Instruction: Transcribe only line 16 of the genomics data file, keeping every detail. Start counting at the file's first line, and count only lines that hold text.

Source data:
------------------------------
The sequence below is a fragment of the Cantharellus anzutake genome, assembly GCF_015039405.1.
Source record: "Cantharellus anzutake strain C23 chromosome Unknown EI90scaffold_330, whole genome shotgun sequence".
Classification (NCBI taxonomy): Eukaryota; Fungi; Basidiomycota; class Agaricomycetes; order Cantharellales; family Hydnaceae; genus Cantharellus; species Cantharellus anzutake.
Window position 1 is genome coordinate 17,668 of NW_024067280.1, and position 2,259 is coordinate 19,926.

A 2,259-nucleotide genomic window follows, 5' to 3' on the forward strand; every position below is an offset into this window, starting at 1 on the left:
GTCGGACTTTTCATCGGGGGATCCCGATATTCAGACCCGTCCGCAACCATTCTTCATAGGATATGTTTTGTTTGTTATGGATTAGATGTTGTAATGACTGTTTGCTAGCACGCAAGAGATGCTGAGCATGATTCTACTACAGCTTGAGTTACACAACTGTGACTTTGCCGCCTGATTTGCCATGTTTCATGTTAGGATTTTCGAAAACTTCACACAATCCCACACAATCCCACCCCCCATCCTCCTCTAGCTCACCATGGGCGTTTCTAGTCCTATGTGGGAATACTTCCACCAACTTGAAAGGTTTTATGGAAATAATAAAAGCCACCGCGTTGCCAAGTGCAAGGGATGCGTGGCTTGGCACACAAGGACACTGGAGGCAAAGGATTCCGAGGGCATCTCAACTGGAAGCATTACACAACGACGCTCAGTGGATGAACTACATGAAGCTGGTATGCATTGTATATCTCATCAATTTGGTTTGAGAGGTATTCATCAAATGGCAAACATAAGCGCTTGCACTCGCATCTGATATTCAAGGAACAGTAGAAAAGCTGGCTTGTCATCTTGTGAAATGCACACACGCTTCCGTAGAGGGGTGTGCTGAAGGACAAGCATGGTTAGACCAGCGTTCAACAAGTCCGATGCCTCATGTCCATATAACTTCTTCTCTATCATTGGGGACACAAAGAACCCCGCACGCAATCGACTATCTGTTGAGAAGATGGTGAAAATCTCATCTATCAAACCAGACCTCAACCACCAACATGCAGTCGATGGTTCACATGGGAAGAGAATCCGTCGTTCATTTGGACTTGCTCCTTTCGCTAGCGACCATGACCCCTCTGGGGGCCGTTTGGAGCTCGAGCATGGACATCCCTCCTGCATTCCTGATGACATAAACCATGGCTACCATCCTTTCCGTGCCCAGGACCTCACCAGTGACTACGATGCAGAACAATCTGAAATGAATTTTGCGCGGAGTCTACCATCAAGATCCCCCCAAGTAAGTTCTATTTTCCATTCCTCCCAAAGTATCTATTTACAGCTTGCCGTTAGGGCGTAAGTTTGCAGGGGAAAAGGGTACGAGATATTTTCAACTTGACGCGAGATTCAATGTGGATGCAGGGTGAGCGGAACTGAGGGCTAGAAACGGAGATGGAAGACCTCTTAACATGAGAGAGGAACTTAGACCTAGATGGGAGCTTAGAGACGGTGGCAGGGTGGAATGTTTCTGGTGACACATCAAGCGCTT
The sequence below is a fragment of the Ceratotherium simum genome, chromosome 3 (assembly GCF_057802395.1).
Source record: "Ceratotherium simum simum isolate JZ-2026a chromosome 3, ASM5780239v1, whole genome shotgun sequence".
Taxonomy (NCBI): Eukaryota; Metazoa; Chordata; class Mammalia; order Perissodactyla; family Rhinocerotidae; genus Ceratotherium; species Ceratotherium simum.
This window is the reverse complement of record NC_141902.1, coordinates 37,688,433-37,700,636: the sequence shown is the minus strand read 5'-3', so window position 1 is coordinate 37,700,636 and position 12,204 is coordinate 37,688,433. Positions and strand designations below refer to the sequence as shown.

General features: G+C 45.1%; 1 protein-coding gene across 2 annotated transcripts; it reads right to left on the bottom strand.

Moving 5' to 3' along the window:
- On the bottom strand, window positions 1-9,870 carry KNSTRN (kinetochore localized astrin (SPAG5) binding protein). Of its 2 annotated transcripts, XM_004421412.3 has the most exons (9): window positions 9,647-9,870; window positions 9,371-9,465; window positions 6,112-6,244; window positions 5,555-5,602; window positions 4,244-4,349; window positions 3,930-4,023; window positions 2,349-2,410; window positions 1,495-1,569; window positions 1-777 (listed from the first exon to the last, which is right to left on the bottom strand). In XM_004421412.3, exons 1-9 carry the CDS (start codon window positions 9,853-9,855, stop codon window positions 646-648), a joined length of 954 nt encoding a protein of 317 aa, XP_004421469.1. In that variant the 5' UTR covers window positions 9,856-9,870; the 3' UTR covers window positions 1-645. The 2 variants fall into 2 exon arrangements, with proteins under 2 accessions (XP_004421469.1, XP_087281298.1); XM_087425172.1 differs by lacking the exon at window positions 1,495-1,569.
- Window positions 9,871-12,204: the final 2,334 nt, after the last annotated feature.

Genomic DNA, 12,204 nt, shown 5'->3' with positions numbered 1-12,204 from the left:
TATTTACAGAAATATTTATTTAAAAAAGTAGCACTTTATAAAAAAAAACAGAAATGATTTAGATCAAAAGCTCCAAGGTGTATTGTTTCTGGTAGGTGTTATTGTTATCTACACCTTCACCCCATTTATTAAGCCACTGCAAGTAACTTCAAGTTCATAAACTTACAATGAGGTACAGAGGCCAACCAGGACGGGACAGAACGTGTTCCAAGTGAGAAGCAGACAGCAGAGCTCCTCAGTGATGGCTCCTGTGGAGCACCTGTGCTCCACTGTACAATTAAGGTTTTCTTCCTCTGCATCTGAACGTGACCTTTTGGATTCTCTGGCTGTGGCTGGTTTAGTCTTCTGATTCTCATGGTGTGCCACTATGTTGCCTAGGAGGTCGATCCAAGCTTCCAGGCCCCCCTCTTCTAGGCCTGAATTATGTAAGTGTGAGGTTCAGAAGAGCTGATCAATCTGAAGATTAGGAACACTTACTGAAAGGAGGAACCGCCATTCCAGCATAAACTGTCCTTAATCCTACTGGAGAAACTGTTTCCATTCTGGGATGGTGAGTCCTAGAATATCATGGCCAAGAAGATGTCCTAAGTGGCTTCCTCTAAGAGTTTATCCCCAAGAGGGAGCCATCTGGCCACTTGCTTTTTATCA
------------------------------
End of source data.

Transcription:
TATTTACAGAAATATTTATTTAAAAAAGTAGCACTTTATAAAAAAAAACAGAAATGATTTAGATCAAAAGCTCCAAGGTGTATTGTTTCTGGTAGGTGTTATTGTTATCTACACCTTCACCCCATTTATTAAGCCACTGCAAGTAACTTCAAGTTCATAAACTTACAATGAGGTACAGAGGCCAACCAGGACGGGACAGAACGTGTTCCAAGTGAGAAGCAGACAGCAGAGCTCCTCAGTGATGGCTCCTGTGGAGCACCTGTGCTCCACTGTACAATTAAGGTTTTCTTCCTCTGCATCTGAACGTGACCTTTTGGATTCTCTGGCTGTGGCTGGTTTAGTCTTCTGATTCTCATGGTGTGCCACTATGTTGCCTAGGAGGTCGATCCAAGCTTCCAGGCCCCCCTCTTCTAGGCCTGAATTATGTAAGTGTGAGGTTCAGAAGAGCTGATCAATCTGAAGATTAGGAACACTTACTGAAAGGAGGAACCGCCATTCCAGCATAAACTGTCCTTAATCCTACTGGAGAAACTGTTTCCATTCTGGGATGGTGAGTCCTAGAATATCATGGCCAAGAAGATGTCCTAAGTGGCTTCCTCTAAGAGTTTATCCCCAAGAGGGAGCCATCTGGCCACTTGCTTTTTATCA